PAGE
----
February 27, 2015

What to Do About the Drunks?

This post has been brewing in me for a while now (no pun intended).  It’s about the drunk young men who terrorize the area where we live known as Pos 7. 

I used to find drunks humorous, or at the least, mildly entertaining.  Otis Campbell on “The Andy Griffith Show” cracked me up, the way he’d stumble in to the Mayberry jail, let himself in, and sleep off his binge on a lacy pillow tatted by Aunt Bea.  If only the drunks I met in real life were like Otis.
Drunk dude passed out on our driveway
Instead, they’re mostly angry and unpredictable.  Sometimes they’re so drunk they can’t even stay upright as they totter across the road.  The worst is when they’re angry, clutching rocks or waving sticks and threatening to hit you or your vehicle if you don’t give them money.

My fellow Pos 7-ites and I sometimes exchange text messages with warnings, like the morning traffic or weather report: “Expect a few drunks at the T in the road, heavily intoxicated, should taper as the morning goes on and they finally pass out.”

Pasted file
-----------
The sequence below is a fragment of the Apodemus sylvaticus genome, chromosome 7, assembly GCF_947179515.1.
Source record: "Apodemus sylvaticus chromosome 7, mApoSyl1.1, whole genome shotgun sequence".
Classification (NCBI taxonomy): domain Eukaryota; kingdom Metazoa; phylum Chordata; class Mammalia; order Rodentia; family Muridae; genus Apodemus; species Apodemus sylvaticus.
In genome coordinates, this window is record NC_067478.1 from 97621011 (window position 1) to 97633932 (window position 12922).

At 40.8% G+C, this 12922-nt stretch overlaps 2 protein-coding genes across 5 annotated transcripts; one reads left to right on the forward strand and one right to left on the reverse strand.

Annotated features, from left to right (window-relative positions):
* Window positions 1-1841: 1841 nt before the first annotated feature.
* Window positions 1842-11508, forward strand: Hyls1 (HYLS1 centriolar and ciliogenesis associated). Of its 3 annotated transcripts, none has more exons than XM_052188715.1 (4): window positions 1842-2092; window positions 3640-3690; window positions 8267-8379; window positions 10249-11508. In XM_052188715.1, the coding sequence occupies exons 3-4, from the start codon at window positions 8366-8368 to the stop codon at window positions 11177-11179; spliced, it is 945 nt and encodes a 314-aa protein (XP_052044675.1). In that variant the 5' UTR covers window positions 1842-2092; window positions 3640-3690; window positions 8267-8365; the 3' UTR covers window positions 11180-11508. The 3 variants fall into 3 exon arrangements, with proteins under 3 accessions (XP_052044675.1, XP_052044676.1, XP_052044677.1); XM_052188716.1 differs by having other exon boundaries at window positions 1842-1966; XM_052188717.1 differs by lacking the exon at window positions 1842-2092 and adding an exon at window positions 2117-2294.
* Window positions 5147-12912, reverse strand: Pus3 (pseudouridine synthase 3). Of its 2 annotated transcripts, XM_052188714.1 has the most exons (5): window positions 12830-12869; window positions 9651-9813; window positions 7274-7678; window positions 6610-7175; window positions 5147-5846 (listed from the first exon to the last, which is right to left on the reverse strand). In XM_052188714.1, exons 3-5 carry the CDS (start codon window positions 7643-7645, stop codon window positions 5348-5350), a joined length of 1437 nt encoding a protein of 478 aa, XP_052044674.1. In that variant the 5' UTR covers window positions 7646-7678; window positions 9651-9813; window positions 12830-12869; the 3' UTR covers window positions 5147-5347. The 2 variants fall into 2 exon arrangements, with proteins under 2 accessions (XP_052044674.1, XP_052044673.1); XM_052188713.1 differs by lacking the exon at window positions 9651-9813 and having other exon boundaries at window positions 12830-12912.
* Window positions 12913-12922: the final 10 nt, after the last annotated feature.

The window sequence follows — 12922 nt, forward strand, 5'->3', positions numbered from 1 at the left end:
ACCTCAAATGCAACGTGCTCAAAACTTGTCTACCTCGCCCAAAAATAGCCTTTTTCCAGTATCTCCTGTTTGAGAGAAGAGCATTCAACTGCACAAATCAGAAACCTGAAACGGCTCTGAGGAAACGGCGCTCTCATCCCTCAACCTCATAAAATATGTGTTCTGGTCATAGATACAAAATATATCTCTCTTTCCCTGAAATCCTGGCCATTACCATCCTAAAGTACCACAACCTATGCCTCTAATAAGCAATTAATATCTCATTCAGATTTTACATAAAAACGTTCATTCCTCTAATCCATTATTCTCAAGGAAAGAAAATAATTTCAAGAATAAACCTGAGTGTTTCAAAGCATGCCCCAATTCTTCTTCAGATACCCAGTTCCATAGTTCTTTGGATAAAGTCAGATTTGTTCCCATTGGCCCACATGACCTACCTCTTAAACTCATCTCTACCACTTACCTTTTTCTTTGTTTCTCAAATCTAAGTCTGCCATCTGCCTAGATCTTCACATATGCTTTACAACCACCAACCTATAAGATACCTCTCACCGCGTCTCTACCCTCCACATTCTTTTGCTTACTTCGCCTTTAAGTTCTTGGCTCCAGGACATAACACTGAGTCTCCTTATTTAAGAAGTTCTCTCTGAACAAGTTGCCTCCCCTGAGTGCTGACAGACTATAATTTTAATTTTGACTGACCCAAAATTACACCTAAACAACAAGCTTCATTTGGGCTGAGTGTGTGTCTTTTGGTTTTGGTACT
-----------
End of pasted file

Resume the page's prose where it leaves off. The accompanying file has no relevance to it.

Once, two drunken teenagers on a motorbike chased me in my car up my driveway then stood outside the car yelling at me.  I was so shaky I could hardly hold my phone to call for help.

A few days ago, in the middle of the day, a drunk young man came into our yard and attempted to steal a motorcycle helmet.  David was able to chase him off, but it’s hard for me not to think, what if David hadn’t been home?  What would I have done?

Even now, as I write this, I hear an inebriated man singing his lungs out down the hill from our house.

The reasons for the drunkenness are multi-layered.  Lack of education.  Lack of work.  A feeling of hopelessness.  Peer pressure.  

And there’s no AA.  There’s no rehab.  There are churches galore, but they don’t seem to know what to do.  There are families who cower in fear of their drunken loved one – a son, brother, husband – and wish they knew how to help.  David has had conversations with some parents, and they seem utterly hopeless.

They make me at once angry and sad and frustrated.  We try to joke about it.  But truly, no one who’s had an angry drunk man lunging at their car thinks it’s even one bit funny.  And for those who saw my “Let it go” video this summer where I sing the line “the drunks never bother me, anyway,” you need to know that was me poking fun at myself, because the drunks very much do bother me.

I don’t want to live in fear.  Nor do I want to turn a blind eye to this huge problem or adopt an “I just want to be left alone” attitude.  But I honestly don’t know what to do.  

So there it is.  What do we do? How do we become part of the solution?

Would you join me in praying for the families affected by the drunks?  For the churches?  For those of us who live here and long for this to be a safe place? And for the drunks?

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